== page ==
Sugar Beets: Counting On A Fall Finish

Growers are keeping their eyes on the October weather forecast, and at least at mid-month, they liked what they were seeing.

September 30, 20215 min read

Sugar beets 9 30 21 scaled
(Cowboy State Daily Staff)

By Dave Bonner, Powell Tribune

September growth is pivotal for the 2021 season within the Western Sugar Cooperative’s Lovell Factory District.

And as area growers sail through the early dig, with beets still in the field taking on valuable weight, the outlook appears favorable. The early dig of beets in the local area began Sept. 7, with all-out harvest scheduled to start in October.

“At least we got through Labor Day without a freeze this year,” chuckled Tod Stutzman, North End grower and Western Sugar beet board member.

He was only half jesting. A year ago, an early freeze on the Labor Day weekend took everyone by surprise.

“Our family had been boating on Lake DeSmet at 97 degrees last Labor Day,” he recalled. “We were in swimming suits and flip-flops all weekend. We came back over the Bighorns that Monday, and it snowed on us. Being from Wyoming, we were prepared  to change to long pants, tennis shoes, sweatshirts and jackets.”

But it proved to be a bad omen for a start-and-stop harvest through the fall of 2020. 

Roller coaster weather

The quick freeze on the Labor Day weekend of 2020 was followed by unseasonably warm temperatures through the month of September. The thermometer actually climbed to the point that the regular harvest was held back a few days until Oct. 10.

Less than two weeks later, beets took a hit when an arctic weather blast plunged temperatures to single digits and even some readings of below zero. The harvest was briefly suspended and continued a roller coaster ride into November.

Those memories live on. With the first hard freeze, growth of the beets “just stops,” Stutzman said. 

Weather watching

He and a lot of other growers are keeping their eyes on the September and October weather forecast, and at least at mid-month, they liked what they were seeing. The temperature is going to start cooling down.

He even managed a smile when he added, “But we don’t have any arctic vortexes coming.”

That is a critical factor this year, Stutzman noted. He estimated the beet crop is about two weeks behind a normal year due to a cool spring and hot, dry summer that made it a challenge to get enough water to the beets.

“We need continued September growing days,” he emphasized.

“September is the tonnage month. We can put on three tons a week in September if the conditions are right. Sugar steadily increases this time of year,” he added.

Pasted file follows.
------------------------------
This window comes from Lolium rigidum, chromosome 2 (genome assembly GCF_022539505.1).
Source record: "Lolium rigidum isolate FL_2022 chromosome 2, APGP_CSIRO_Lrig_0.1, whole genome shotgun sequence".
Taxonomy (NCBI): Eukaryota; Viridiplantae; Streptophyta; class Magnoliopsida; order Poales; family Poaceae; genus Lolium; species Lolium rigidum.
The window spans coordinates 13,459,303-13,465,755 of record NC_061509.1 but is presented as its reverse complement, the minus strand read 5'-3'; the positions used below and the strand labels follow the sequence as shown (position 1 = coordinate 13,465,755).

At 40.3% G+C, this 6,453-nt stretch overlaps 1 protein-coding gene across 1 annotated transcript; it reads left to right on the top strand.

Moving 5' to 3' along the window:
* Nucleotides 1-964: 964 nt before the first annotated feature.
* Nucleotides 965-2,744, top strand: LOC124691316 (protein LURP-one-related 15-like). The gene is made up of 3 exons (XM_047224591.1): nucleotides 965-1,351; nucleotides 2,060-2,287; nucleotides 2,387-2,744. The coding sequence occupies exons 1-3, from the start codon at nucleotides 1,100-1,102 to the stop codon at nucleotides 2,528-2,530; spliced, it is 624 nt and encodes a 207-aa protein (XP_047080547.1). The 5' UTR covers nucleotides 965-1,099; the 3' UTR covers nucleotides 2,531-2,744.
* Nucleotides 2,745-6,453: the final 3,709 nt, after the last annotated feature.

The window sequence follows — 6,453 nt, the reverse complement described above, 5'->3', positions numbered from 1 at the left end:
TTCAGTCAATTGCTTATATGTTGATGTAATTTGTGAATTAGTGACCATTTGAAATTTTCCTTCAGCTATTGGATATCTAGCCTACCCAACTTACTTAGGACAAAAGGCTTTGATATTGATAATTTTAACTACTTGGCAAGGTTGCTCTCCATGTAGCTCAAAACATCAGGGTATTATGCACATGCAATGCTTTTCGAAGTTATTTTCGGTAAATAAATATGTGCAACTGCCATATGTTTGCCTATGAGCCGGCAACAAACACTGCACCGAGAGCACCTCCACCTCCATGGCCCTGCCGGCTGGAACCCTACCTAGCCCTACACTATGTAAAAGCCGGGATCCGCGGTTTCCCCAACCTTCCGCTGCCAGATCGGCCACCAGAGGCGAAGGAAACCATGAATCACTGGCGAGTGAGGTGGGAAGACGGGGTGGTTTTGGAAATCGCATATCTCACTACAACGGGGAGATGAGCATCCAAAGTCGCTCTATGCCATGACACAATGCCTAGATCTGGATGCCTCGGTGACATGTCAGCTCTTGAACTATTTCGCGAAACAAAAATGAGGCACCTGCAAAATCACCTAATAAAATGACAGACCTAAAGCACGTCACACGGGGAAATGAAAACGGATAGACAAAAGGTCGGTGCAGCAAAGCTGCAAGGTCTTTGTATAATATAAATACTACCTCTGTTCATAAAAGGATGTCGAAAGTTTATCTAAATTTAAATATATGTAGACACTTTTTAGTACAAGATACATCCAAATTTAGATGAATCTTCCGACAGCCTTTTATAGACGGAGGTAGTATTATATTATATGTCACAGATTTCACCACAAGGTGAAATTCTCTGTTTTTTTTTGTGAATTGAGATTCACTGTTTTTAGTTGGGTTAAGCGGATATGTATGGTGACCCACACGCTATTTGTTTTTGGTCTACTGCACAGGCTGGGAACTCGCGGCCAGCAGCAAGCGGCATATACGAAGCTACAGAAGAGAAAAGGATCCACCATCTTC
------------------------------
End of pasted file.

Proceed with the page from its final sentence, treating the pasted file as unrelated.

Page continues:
Stutzman said field sampling projects a district-wide 2021 crop with yields of about 26 tons to the acre. The first field harvested by Stutzman Farms in September was probably close to the 26-ton mark, “though we don’t have the final ticket yet,” Stutzman said. 

Reduced district acreage

Overall in the factory district of Park and Big Horn counties, planted beet acreage is down this year to roughly 15,000 acres.

“Sugar beets remain an important crop for the region. Being diversified is important, and beets help accomplish this,” he said. “With the beet payment increasing for last year’s crop and a good expected payment for this crop, we look forward to beet acreage growing in the future.”

To offset a slightly smaller crop in the region, Western Sugar Co-op beets harvested in the Bridger, Montana, area are being trucked to the Lovell factory this year.

Factory pace picks up

“The co-op is facing inflation across the board, like most other companies,” Stutzman noted. “Fortunately, the price of sugar is keeping pace with inflation, and demand remains strong.”

All factories have started the processing campaign fairly well, especially the Lovell factory after investment made by the cooperative since last year’s campaign, he observed.

“This is the first time in many years Lovell is processing over 3,000 tons per day on average,” he said.

In total across the combined Western Sugar factories — in Lovell; Billings, Montana; Fort Morgan, Colorado; and Scottsbluff, Nebraska — the current slice is around 20,000 tons of beets per day in their round-the-clock operations.

Sugar content in 2021 crop is looking good

The Lovell sugar processing factory is performing well as the 2021 factory campaign picks up steam, said Ric Rodriguez, Heart Mountain beet grower and a member of the Western Sugar Cooperative board of directors. 

In the September dig, Western Sugar tries to keep three days of beets piled at Lovell, ahead of factory need. There were no worries about excessive heat in the storage piles at mid-month, said Rodriguez.

Receiving stations across the district continue to open in preparation for the all-out regular harvest to commence Oct. 6. 

There is good news in reported sugar quality in the early going, said Rodriguez. The Lovell factory was averaging 16.99% sugar extraction in mid-September. 

“It’s a good measure at this period. Beets haven’t set in piles for very long; they are fresh,” he noted. “The longer they are stored, the less sugar will be in them when it’s their turn to be sliced.”

The company had projected a 17% average sugar content for the 2021 crop and “we should exceed that,” Rodriguez said.

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